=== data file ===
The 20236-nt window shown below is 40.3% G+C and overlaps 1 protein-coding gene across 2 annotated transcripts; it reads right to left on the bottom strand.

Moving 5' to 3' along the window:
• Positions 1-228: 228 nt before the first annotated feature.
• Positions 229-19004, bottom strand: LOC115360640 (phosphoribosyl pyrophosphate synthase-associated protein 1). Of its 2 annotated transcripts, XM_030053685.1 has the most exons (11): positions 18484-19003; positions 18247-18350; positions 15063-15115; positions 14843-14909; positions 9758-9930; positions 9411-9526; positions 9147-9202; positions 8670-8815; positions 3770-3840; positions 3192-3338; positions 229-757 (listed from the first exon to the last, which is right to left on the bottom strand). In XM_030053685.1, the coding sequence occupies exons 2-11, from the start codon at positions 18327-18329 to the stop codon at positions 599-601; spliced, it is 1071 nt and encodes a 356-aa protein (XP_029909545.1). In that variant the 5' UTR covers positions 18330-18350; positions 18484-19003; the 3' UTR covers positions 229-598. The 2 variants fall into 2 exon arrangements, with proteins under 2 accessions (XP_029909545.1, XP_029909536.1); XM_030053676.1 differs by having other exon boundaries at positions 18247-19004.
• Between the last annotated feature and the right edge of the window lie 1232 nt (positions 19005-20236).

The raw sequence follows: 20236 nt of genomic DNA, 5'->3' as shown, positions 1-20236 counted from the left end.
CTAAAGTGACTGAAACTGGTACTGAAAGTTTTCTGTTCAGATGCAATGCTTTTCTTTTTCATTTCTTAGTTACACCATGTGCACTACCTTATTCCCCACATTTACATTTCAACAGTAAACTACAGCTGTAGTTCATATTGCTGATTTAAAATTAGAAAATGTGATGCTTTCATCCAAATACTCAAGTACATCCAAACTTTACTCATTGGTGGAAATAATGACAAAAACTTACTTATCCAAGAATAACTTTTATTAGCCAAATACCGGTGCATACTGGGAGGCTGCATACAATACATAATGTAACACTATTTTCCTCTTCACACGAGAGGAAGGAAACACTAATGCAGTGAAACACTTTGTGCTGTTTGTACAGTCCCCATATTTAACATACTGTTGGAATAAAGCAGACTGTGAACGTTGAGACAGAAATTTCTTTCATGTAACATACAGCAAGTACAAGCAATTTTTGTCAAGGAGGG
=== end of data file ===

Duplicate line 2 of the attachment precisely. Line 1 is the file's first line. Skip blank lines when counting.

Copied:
Moving 5' to 3' along the window: